The other thing that Cursed Child suffers from is the play format, which did it a bit of a disservice because the limits of the story are constrained by the time and scale, and reading it left something to be desired. Novels allow for nuance, slow build up, strong character development, thoughts, emotions, and details, but plays rely on the actors’ performances and set designs. Cursed Child is already a two part play, and I still feel like so much was skipped over or left out. Plays are meant to be performed, and I think this one is no different. On stage, it’s probably magical and a theatrical wonder, but on the page it’s lacking that dynamic layering that performances can give.
On to spoilery thoughts:
I wasn’t a fan of the reveal that Voldemort secretly had a child. I thought it was way too simple and also out of character for He Who Must Not Be Named, a loveless shell of a man who never cared for anyone other than himself. I just didn’t buy it.
Albus’ sorting into Slytherin and friendship with Scorpius made me happy, however. I thought it could’ve been simple for her to put him in Gyffindor and struggle to live up to Harry’s legacy in his own house, but putting him in Slytherin shook things up. It showed not all Slytherins are evil (finally) and allowed him to sort out his own legacy (even if he made some stupid decisions and I just wanted to shake him half the time). Scorpius is my new favorite character, though, and I’m glad Malfoy got to redeem himself.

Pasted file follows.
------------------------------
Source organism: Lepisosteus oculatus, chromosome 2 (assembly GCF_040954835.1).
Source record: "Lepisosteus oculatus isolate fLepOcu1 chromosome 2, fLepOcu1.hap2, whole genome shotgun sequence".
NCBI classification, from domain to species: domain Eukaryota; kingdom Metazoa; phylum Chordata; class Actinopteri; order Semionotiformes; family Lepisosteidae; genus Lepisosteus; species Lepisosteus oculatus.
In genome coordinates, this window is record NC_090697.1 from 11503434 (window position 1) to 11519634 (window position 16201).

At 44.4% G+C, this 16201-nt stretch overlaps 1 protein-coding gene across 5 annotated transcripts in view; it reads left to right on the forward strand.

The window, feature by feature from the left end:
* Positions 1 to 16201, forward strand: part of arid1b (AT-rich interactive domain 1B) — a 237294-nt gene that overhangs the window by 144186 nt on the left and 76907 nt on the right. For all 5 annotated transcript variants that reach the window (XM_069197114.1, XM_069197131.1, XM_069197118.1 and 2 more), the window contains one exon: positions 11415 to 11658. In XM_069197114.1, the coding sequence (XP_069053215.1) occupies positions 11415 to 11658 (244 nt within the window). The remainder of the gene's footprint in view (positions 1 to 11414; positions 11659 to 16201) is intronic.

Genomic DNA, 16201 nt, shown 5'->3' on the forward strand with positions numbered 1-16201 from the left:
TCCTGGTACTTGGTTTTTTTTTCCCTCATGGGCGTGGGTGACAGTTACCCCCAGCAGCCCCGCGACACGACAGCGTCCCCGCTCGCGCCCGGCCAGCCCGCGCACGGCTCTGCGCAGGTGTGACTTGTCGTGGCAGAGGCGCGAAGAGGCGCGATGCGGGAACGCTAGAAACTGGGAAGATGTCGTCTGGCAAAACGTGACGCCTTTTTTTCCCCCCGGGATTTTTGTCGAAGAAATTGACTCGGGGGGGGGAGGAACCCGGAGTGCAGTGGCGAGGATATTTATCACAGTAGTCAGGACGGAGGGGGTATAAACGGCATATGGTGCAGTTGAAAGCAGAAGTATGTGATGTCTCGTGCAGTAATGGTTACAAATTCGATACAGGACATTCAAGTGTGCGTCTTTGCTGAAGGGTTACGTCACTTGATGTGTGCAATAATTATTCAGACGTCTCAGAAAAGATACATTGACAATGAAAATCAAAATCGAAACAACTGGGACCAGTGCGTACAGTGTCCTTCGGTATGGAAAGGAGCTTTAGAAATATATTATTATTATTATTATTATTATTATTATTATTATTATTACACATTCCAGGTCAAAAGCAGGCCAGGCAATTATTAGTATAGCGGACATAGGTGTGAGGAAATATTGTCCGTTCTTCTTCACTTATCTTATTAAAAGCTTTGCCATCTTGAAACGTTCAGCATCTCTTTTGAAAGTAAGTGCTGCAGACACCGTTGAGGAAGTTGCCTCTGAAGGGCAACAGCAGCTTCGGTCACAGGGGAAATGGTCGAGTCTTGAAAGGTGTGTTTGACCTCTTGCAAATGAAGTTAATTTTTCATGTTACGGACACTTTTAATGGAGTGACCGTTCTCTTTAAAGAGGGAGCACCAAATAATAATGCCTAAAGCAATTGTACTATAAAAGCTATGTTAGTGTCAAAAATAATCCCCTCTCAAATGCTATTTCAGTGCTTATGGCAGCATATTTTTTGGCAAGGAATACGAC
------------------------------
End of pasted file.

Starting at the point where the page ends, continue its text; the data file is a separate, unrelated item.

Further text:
The time travel element felt cheap to me, but it was a good way to bridge the stories of Harry and Albus together, to bring readers/viewers in, and it also allowed for the idea that every death and detail in the original story is important, that without each of those elements, time would have moved in a very different way. Death, particularly of the innocent, is hard on those around it, and sometimes we can’t get over it, but that might be the reason the war is won.
This meddling with time also just proved how much Ron and Hermione are right for one another, despite Rowling’s later admission. Every time time tried to rip them apart, they always found one another in the end (even if Ron’s character was very much a comic relief and pushed to the side for Harry and Hermione to run the world… he read more like Steve Kloves’ version of Ron rather than Rowlings). As this was one of my biggest concerns going into the book, I’m grateful Rowling kept with the canon, despite her misgivings.
End spoilery thoughts
Overall, it’s Harry Potter. Although I may not have felt that same rush I felt when reading the original seven, I was still giddy and excited to return to the world and characters I love so much. The characters – old and new – were wonderful, and the story was a reminder of why I fell in love in the first place.
Harry Potter has always been about relationships, being true to yourself, and finding a light in the darkness, and Cursed Child is exactly that.
So despite my misgivings, I absolutely loved it and am happy to have another Harry Potter story on my shelf.
Can someone buy me tickets to the stage show (and a ticket to London)? Now I really want to go. 😉